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‘Abusive Evangelicalism’ and responses from Spring Harvest

21 June 2013


From the Bishop of Willesden

Sir, - I was sorry to hear of Chris Pitts's experience of Spring Harvest (Letters, 14 June). Let me assure him that Spring Harvest utterly repudiates abusive Christianity, and would not want to be associated with anything that could be de- scribed as a "fascistic, abusing power system". Indeed, I personally have run seminars at the event helping Christians to identify and expose abusive forms of the faith.

He expresses two main concerns. One is that the worship and musical style on offer is not conducive to stillness and reflection. The Big Top is indeed a place where the worship style is modern, led by the best practitioners of Charismatic worship from Anglican and Black Pentecostal traditions. But alongside this there is Encounter Café, where guests can experience relaxed café- style worship; and Presence, precisely a place of silence and meditative worship. We also have Prayer House, open all day for guests to make their own individ-ual pilgrimage in prayer, and a seminar stream on the spiritual disciplines.

His second concern is that Spring Harvest makes no room for stories of pain, poverty, and suffering. Again, I am afraid that this simply isn't true. Our seminar programme this year included sessions on being alongside those coping with self- harm, addictions, recovering from divorce, and ministry to survivors of abuse or domestic violence - all supported by a pastoral team com- posed of people with professional qualifications.

Our main teaching and theme guide included stories from people struggling with faith. Our partnership with Compassion enabled us to hear from people in other parts of the world where poverty is a daily experience.

I am surprised that Mr Pitts found nobody to speak to about his concerns. Not only the Pastoral Team, but the Event Leadership Team, are only too willing to engage with guests (it is something that we make a priority on site). If Mr Pitts has any specific allegations or complaints to make about his experience of Spring Harvest this year, I invite him to contact me directly (020 8451 0189 (office); bishop.willesden@btinternet.com).

Spring Harvest has no wish to be a stumbling-block to people in their journey with God and Jesus Christ.

Chair of Spring Harvest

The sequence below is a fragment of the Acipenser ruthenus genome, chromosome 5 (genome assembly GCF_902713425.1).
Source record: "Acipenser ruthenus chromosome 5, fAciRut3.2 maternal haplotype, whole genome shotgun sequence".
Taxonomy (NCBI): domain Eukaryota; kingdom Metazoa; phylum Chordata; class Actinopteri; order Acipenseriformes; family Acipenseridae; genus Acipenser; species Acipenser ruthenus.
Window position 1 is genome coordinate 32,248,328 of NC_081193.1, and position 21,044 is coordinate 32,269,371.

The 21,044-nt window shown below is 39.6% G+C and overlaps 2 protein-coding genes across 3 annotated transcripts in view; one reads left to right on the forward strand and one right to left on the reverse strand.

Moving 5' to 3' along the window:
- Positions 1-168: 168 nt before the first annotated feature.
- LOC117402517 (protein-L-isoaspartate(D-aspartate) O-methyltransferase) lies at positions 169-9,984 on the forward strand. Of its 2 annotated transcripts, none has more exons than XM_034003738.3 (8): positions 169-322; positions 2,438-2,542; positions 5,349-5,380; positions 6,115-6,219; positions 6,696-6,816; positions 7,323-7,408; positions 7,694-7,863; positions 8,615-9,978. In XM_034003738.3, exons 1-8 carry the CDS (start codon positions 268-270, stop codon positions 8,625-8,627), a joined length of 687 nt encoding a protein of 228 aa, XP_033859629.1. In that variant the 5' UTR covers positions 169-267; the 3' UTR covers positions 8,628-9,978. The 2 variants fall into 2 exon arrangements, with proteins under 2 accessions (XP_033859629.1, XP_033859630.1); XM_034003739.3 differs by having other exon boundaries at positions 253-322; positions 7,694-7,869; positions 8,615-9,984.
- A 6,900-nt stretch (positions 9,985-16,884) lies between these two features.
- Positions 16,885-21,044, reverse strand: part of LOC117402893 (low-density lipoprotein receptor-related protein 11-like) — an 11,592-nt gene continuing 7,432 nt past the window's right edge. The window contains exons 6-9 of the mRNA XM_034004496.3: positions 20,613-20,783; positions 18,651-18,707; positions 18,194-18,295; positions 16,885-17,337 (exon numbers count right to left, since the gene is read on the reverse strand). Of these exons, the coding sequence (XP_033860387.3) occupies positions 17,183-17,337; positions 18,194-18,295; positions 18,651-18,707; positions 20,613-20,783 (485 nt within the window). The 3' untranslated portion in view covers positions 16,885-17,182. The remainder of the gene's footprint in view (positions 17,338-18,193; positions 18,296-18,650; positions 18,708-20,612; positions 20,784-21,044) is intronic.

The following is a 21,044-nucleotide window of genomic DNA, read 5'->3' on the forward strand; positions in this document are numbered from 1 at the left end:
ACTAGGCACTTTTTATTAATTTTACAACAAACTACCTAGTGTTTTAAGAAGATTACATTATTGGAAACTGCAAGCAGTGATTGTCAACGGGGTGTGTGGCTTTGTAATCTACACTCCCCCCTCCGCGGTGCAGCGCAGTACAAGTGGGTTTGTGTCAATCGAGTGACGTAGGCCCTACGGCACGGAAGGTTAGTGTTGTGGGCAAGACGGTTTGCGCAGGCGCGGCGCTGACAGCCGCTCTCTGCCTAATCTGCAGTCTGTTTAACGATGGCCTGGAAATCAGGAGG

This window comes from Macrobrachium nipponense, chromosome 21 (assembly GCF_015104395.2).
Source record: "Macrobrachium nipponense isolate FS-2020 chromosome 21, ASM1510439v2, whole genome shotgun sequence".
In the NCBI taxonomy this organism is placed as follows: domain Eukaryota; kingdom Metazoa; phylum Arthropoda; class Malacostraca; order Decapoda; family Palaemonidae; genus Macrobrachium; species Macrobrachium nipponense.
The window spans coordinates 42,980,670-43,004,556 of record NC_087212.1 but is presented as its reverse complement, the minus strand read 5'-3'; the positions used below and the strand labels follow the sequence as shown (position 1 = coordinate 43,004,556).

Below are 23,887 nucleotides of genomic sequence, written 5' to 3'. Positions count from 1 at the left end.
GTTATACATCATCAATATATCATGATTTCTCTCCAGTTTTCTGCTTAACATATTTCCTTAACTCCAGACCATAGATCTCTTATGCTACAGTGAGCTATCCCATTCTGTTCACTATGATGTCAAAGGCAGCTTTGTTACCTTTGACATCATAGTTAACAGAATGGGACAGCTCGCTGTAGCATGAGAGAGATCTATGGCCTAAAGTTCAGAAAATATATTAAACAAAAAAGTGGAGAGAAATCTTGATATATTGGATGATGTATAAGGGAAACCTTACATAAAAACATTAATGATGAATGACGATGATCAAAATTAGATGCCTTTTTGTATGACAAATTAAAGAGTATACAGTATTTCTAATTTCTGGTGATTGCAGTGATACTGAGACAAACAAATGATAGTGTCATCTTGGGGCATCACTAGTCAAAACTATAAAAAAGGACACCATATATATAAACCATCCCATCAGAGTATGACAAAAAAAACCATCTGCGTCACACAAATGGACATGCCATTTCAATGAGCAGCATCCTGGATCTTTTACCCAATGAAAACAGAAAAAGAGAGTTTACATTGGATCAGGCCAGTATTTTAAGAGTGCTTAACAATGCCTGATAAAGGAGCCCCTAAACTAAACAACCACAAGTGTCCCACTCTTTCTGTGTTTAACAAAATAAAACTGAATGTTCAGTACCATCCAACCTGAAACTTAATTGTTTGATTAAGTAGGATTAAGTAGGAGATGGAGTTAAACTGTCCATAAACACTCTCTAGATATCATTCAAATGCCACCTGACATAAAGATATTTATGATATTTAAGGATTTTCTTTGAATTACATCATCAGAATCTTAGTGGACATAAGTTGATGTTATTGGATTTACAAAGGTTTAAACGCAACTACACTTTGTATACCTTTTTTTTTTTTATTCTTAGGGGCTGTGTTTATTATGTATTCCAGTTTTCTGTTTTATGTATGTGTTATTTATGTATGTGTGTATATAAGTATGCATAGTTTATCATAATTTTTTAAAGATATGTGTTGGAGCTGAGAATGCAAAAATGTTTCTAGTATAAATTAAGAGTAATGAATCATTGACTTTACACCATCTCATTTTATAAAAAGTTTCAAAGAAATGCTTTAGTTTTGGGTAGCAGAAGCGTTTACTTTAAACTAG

17 Willesden Lane, London NW6 7YN


From Dr Hazel Butland

Sir, - As I read Mr Chris Pitts's letter concerning his experience of abusive Christianity, my overwhelming feeling was sadness: if only he had spoken to me or to one or two of the speakers at Spring Harvest to whom I talked.

Maybe we were at different sites, or went to different sessions, but I found I was listened to, supported, affirmed, encouraged, and certainly not dismissed when I raised issues surrounding the subject of abuse of power in the Christian community.

The pain of feeling excluded, ignored, dismissed, and disparaged is real. As a church community, we need to recognise it, acknowledge it, and seek to listen with compassion to each other; and then, perhaps, the process of healing and reconciliation can begin.

I am truly sorry that we, as the Christian community at Spring Harvest, let Mr Pitts down.

24 Coppidwell Drive, Aylesbury, Bucks HP21 9QF


From Kathleen Robertson

Sir, - I write in response to Mr Chris Pitts's letter. I am, I suppose, a "cradle Christian", having been an Anglican all my life. A regular worshipper, organist, choir member, secretary of the PCC, et al., I have faithfully served God and the Church of England. Now, at the age of 74, I find that the church that I used to attend has become all that Mr Pitts writes about.

Because I do not fit the mould of Evangelicalism, and have had no blinding Damascus-road experience, or so the leaders imagine, knowing nothing about me as a person, I am left feeling that I am not a "saved Christian". When any deeper questions are put to the leaders, they can say only "We will pray for you."

My faith is strong, but my experience of Evangelicalism leaves me feeling that I no longer wish to be part of organised religion. I no longer attend any church.

My experience of an over-zealous Baptist, now part of the leadership of the church, who came to take home-communion in the sheltered housing in which I live, caused great concern to me, the manager, and residents attending the service. In brief, we were told that this man knew that he was going to heaven, and hoped to see some of us there, if we didn't go to hell!

After several services, all on these lines, a complaint was made to the Archdeacon. That is not the end of it, however, as there is a residential care home opposite, which experienced the same problem. Carers were left to pick up the pieces. This is hardly a good way of dealing with people with dementia and other memory problems.

As at the Court, in which I live, we are all in the age group 70 to 90-plus, and at a time of life when we realise more clearly our mortality. Most of us have lost dearly loved partners. The comfort of believing that they are safe in God's hands has been sadly abused by such an experience.

I know others feel the loss of the ability to join in meaningful worship as much as I do; but there is nothing to be done, as an Evangelical is always right, and the Evangelical way of worshipping God, dumbed down as it is, leaves me cold. Going to church is no longer good for my health - a sad reflection on a life- time of service.

19 McNish Court, Grenville Way, Eaton Socon, St Neots, Cambs PE19 8PE


From Mrs Vivien Moores

Sir, - I can sympathise with Mr Chris Pitts. Sometimes it seems that the aim of Evangelicals is not to make Christians, but to make people who then persuade others to become Christians.

4 Redwing Road, Bury BL8 4ET

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